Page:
Saturday, March 13, 2010

Liberalism, Conservatism, Rightism, ...

A while ago I talked about how you could look at political views in terms of two different axis: economical and social (link in Portuguese). Back then I liked the idea. But recently my views changed a lot in terms of the validity of this discrimination. The reason is that, in categorizing people in a two dimensional grid, we end up overlooking that make up the nuances between different philosophical positions. That can be fundamental.

A good example came from a current debate in a Brazilian "right" website (Mídia Sem Máscara - portuguese). It is a debate that I also feel is relevant in the US political environment. And has to do with the differences between libertarians and conservatives. While both are united in Brazil as an opposition to the current government - opposition is always a great divider - there are core differences that are very relevant.

Economics liberals, or Libertarians, as a movement, give value to the individual freedom. The concept has been beaten over and over: any governmental intervention adds a distortion to the free market and therefore the least they meddle, the better it is. They are not anarchists and for them there are still areas (safety for example) that needs to be controlled or regulated by the government.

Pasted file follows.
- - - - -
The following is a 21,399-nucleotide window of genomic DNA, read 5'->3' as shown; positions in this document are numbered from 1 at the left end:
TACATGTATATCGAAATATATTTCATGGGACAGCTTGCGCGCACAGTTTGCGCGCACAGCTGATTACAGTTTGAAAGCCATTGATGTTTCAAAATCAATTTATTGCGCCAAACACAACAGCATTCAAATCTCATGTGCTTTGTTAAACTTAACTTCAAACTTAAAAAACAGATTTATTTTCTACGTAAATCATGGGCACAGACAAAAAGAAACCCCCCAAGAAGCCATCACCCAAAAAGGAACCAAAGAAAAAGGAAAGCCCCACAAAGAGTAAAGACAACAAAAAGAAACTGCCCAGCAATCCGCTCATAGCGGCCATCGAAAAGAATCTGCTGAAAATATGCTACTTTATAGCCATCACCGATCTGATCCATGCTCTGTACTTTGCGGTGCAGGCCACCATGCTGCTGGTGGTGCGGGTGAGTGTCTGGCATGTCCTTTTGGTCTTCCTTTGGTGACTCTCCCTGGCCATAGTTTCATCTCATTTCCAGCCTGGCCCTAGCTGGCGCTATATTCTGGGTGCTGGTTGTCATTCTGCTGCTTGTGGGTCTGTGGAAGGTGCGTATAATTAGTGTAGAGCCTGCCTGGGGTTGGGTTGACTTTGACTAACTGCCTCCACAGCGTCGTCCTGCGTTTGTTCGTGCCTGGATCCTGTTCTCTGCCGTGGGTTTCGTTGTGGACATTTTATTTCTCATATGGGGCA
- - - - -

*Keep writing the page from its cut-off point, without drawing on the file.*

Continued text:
Conservatives on the other hand are traditionalists. Due to a strong religious tradition in these movements, they tend to believe that there is a higher truth they ought to answer to, and all the opinions derive from there. As such, the freedom is not a principle on itself, but a good cause to be protected because it is only in a free environment that good can be done. They, however, see value in the preservation of values an important element to be defended. The idea is that libertarianism leads necessarily to liberalism if the individuals do not have morals.

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